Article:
by Mike Hays
It’s a troubled April. The forsythia and dogwood are blooming. The full moon right now is a super-moon. Easter and Passover are four days apart, holidays that we can only celebrate this year online at a social distance. In past Aprils, the Hudson River revealed another miracle, the migration of shad. Today, the shad festivals and shad bakes are gone along with the shad themselves. The disappearance of a species is a reminder of how delicately balanced life on earth is.
The timing of Easter and Passover
The death of Jesus occurred at the time of Passover so it is logical that the timing of each holiday be close. Both holidays are to occur on or near a full moon in the spring. Passover is timed with the Jewish solar calendar and is always the 15th of Nisan. Easter, as defined in the Nicaean calendar of 325 CE, occurs on the Sunday after the first full moon after the vernal equinox. Both have a basis with the full moon, but the differing calendars create different timing, although in 2019 it was the same day.
Arrival of shad
Shad return to the fresh water in which they are born to spawn. The Hudson River estuary along with the Delaware River were major entrance ways to upriver freshwater streams. Why and when the migration begins is somewhat of a mystery but may relate to water temperature, as shad do not like cold water. Algonquins identified shad migration as the time moss pinks (creeping phlox) bloomed at a time they called the Pink Moon, a moon identified by other Native Americans as the Fish Moon.
The Pink Moon meant it was time to break from inland winter camps to move to the Hudson River for fishing. Net traps were used to trap the plentiful shad on their way upstream. Shad were eaten fresh and dried. Shad skeletons, along with oyster shells, have been identified in middens along the river.
Shad were known as the fish that fed our founding fathers and families. The silvery ocean fish weigh 3-8 pounds. The flesh has a delicate, sweet flavor that is extremely high in Omega 3 acids. The drawback is that the fish have more bones than the human body, 1,000 in all. Even filets cut from the side of the fish contain numerous bones. An expert shad deboner is a rare individual. Some recommend baking shad in vinegar to dissolve the bones.
Shad roe, the eggs of the spawning female, are a culinary delicacy similar to sweetbreads. Shad roe is sautéed with bacon or butter and lightly seasoned. Shad roe was immortalized in Cole Porter’s Let’s Do It: “why ask if shad do it, waiter bring me shad roe.”
While the fish can be line-caught, using nets was the common method. Posts were driven into shallow water near shore. When the tide was in, fish would enter the net and then were trapped as the tide went out. Shad were usually harvested twice a day.
Shad fishing in Nyack
Shad nets were set in the shallow waters at South Nyack, where the Mario Cuomo Bridge crosses the river. The arrival of shad was mentioned every year in the local newspaper, the timing varied widely. The season lasted until May, about the time lilacs bloomed. Millions of pounds of shad would be taken from the river even as late as WWII. The fish would be baked, pickled, and smoked, the roe sautéed.
Even in the late 19th century, shad populations were declining due to dams built on freshwater streams. New York State raised millions of shad fingerlings to seed the Hudson River beginning in 1890. The practice continued for many years. In Nyack, fresh and live shad could be bought at the North River Shad Depot on Main St. at the James Pells & Son fish market. Salted shad were also available. Delivery by wagon was another possibility.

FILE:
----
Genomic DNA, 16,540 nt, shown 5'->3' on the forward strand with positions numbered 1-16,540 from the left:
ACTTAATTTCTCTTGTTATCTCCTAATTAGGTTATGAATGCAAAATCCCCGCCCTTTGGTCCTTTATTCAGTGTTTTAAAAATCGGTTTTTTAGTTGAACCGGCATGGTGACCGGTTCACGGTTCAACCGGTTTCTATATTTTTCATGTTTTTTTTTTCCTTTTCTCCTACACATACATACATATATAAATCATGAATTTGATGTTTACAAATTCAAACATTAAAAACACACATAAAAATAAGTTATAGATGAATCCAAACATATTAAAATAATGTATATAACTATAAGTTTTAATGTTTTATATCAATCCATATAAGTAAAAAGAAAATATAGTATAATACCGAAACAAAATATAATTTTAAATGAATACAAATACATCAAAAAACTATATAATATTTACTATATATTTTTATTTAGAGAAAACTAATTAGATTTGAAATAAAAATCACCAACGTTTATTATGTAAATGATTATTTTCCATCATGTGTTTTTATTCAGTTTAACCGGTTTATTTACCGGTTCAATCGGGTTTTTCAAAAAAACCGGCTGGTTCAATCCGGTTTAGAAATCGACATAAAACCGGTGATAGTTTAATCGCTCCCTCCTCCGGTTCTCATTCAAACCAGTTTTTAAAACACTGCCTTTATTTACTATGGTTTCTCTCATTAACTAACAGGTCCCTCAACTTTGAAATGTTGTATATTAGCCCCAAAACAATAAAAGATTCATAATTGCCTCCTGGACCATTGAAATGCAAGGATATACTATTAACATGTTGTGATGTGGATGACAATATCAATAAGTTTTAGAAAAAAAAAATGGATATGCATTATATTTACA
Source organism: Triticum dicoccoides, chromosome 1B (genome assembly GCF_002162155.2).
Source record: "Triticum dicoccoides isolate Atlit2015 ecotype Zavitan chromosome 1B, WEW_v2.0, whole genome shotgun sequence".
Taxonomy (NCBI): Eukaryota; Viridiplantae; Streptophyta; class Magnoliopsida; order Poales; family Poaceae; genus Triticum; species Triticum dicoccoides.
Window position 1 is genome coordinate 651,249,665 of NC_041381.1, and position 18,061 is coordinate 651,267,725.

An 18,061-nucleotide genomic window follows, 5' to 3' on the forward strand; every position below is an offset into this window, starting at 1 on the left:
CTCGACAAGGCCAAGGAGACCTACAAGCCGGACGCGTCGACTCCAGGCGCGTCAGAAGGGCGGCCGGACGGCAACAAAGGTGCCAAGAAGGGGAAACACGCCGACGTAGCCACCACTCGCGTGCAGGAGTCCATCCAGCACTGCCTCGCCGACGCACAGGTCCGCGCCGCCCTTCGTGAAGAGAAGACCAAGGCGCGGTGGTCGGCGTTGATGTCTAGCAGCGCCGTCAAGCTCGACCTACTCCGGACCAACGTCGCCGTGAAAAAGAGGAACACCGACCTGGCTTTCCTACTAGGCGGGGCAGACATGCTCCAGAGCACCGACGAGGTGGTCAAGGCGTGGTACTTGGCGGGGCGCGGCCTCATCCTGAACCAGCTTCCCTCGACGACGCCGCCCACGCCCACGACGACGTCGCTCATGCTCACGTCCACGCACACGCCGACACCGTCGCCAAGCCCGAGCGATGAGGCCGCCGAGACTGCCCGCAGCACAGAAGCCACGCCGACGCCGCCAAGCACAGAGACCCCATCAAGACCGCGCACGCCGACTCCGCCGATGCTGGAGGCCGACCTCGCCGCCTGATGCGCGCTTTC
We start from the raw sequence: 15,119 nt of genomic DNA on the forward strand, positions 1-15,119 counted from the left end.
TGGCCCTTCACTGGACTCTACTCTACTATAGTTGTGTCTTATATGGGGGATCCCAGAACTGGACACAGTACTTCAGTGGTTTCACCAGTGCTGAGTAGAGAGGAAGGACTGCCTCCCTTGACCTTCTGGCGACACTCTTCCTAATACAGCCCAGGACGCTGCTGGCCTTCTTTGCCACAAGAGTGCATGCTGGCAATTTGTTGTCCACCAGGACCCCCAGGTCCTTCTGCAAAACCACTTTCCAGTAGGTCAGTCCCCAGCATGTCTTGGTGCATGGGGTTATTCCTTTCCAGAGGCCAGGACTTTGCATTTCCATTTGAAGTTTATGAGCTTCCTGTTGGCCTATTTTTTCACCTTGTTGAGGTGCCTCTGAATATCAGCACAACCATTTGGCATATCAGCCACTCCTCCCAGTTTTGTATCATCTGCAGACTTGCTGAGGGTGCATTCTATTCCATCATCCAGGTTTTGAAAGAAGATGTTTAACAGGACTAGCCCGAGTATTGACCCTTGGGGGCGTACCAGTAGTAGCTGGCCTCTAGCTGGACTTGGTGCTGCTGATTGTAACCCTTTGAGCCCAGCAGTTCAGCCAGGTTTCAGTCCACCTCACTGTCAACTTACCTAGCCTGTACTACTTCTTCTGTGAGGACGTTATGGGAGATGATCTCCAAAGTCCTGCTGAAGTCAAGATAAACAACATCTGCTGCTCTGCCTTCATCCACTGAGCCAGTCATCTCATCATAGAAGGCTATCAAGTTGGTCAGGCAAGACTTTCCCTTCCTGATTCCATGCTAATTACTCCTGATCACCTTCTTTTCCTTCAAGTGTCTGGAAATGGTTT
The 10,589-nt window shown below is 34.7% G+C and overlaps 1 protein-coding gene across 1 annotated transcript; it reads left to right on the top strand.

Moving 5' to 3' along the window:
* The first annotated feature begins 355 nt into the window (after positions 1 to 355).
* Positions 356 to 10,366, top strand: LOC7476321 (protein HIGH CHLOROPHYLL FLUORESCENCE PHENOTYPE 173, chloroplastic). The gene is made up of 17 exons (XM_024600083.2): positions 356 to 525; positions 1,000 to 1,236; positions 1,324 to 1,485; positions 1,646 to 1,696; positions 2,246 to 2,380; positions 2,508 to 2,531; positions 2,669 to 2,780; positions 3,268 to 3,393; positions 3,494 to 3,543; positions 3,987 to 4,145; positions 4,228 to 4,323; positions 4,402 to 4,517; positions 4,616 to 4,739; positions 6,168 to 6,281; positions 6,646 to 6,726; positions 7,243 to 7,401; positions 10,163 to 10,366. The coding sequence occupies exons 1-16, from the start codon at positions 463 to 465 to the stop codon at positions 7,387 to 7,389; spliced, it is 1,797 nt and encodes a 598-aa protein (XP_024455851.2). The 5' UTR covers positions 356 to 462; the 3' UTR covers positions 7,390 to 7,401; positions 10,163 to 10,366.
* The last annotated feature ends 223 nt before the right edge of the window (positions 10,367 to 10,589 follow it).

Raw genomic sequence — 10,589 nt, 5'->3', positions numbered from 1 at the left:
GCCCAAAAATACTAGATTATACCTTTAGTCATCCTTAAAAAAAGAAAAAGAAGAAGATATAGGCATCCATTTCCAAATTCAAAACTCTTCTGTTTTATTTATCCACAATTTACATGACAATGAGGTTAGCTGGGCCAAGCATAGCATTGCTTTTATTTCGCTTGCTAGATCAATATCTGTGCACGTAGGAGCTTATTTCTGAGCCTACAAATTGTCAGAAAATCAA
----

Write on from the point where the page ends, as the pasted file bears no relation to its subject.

Shad populations seemed to rise and fall; the last major migration was in the 1980s. In 1975, cancer-causing PCBs were discovered in the Hudson River. PCBs affect migrating fish less than resident fish and NYS mandated that the resident striped bass could not be taken from the river. The population exploded. The striped bass is gregarious and much larger than shad, and they were able to feed on the smaller shad and its fingerlings. Year-by-year shad disappeared. At the same time as the striped bass explosion, intakes at the nuclear plant in Buchanan and other power plants sucked in the fingerlings through the intake screens.
In Nyack, beginning in the 1980s, shad festivals were held in Memorial Park or at the nearby Nyack docks. A wood fire was set up and shad would be plank-smoked so that visitors could taste what was now a declining fish. Fisherman were there to talk about shad. Folk singers (sometimes Pete Seeger) and the Riverkeeper would participate. By the 1990s, with the disappearance of shad, the festivals also disappeared.
In 2010, with the population in steep decline, shad fishing was banned. Shad, shad fisherman, and shad festivals disappeared, too. The last local shad fisherman, Bob Gabrielson, often profiled in the media, and the subject of a film The Last Rivermen, died in 2009.
Now, the fish of our ancestors is just a lost memory. In this difficult springtime, we full well recognize the fragility of our own species. This period is a reminder of the frailty of all life on our planet. While we pray for the end of Covid-19 during this full Pink Moon and at Easter and Passover holidays, in Nyack we should also remember the fish that was here before Europeans, the fish that brought Native Americans to river slopes of Nyack every spring.
Michael Hays is a 30-year resident of the Nyacks. Hays grew up the son of a professor and nurse in Champaign, Illinois. He has recently retired from a long career in educational publishing with Prentice-Hall and McGraw-Hill. Hays is an avid cyclist, amateur historian and photographer, gardener, and dog walker. He has enjoyed more years than he cares to count with his beautiful companion, Bernie Richey. You can follow him on Instagram as UpperNyackMike.